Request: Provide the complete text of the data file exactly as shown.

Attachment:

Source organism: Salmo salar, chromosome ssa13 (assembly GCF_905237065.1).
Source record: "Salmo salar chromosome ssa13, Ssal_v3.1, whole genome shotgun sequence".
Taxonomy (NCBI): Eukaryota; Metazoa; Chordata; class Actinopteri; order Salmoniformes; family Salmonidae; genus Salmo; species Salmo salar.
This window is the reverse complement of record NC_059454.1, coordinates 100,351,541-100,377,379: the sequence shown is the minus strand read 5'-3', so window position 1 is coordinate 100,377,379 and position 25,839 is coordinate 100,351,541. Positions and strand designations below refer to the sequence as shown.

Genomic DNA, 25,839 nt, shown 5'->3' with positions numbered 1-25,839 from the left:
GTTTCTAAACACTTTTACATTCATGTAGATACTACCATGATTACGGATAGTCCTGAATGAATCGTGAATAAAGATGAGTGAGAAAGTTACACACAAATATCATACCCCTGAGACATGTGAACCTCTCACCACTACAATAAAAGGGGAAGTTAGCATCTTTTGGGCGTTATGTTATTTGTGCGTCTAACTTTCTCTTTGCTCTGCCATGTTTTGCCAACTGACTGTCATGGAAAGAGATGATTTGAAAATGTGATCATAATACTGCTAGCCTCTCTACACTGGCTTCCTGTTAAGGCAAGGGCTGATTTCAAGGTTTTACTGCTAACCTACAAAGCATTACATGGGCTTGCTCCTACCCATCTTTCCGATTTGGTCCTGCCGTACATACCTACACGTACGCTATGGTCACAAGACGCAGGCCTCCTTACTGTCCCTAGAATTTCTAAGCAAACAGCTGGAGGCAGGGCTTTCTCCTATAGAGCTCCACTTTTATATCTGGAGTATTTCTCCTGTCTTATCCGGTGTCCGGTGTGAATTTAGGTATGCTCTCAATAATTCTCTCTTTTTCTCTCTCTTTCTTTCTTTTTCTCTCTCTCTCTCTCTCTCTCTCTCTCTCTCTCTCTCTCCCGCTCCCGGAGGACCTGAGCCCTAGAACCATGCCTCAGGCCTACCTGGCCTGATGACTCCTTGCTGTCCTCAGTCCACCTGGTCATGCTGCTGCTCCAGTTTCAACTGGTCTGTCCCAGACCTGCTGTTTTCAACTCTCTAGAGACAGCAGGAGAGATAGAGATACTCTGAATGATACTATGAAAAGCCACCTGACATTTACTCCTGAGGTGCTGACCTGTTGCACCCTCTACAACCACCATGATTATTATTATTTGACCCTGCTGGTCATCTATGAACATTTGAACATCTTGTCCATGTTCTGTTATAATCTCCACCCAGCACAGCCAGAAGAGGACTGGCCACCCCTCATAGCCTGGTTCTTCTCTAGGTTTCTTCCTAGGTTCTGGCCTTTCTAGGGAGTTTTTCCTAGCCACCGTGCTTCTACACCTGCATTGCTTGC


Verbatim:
Source organism: Salmo salar, chromosome ssa13 (assembly GCF_905237065.1).
Source record: "Salmo salar chromosome ssa13, Ssal_v3.1, whole genome shotgun sequence".
Taxonomy (NCBI): Eukaryota; Metazoa; Chordata; class Actinopteri; order Salmoniformes; family Salmonidae; genus Salmo; species Salmo salar.
This window is the reverse complement of record NC_059454.1, coordinates 100,351,541-100,377,379: the sequence shown is the minus strand read 5'-3', so window position 1 is coordinate 100,377,379 and position 25,839 is coordinate 100,351,541. Positions and strand designations below refer to the sequence as shown.

Genomic DNA, 25,839 nt, shown 5'->3' with positions numbered 1-25,839 from the left:
GTTTCTAAACACTTTTACATTCATGTAGATACTACCATGATTACGGATAGTCCTGAATGAATCGTGAATAAAGATGAGTGAGAAAGTTACACACAAATATCATACCCCTGAGACATGTGAACCTCTCACCACTACAATAAAAGGGGAAGTTAGCATCTTTTGGGCGTTATGTTATTTGTGCGTCTAACTTTCTCTTTGCTCTGCCATGTTTTGCCAACTGACTGTCATGGAAAGAGATGATTTGAAAATGTGATCATAATACTGCTAGCCTCTCTACACTGGCTTCCTGTTAAGGCAAGGGCTGATTTCAAGGTTTTACTGCTAACCTACAAAGCATTACATGGGCTTGCTCCTACCCATCTTTCCGATTTGGTCCTGCCGTACATACCTACACGTACGCTATGGTCACAAGACGCAGGCCTCCTTACTGTCCCTAGAATTTCTAAGCAAACAGCTGGAGGCAGGGCTTTCTCCTATAGAGCTCCACTTTTATATCTGGAGTATTTCTCCTGTCTTATCCGGTGTCCGGTGTGAATTTAGGTATGCTCTCAATAATTCTCTCTTTTTCTCTCTCTTTCTTTCTTTTTCTCTCTCTCTCTCTCTCTCTCTCTCTCTCTCTCTCTCTCCCGCTCCCGGAGGACCTGAGCCCTAGAACCATGCCTCAGGCCTACCTGGCCTGATGACTCCTTGCTGTCCTCAGTCCACCTGGTCATGCTGCTGCTCCAGTTTCAACTGGTCTGTCCCAGACCTGCTGTTTTCAACTCTCTAGAGACAGCAGGAGAGATAGAGATACTCTGAATGATACTATGAAAAGCCACCTGACATTTACTCCTGAGGTGCTGACCTGTTGCACCCTCTACAACCACCATGATTATTATTATTTGACCCTGCTGGTCATCTATGAACATTTGAACATCTTGTCCATGTTCTGTTATAATCTCCACCCAGCACAGCCAGAAGAGGACTGGCCACCCCTCATAGCCTGGTTCTTCTCTAGGTTTCTTCCTAGGTTCTGGCCTTTCTAGGGAGTTTTTCCTAGCCACCGTGCTTCTACACCTGCATTGCTTGC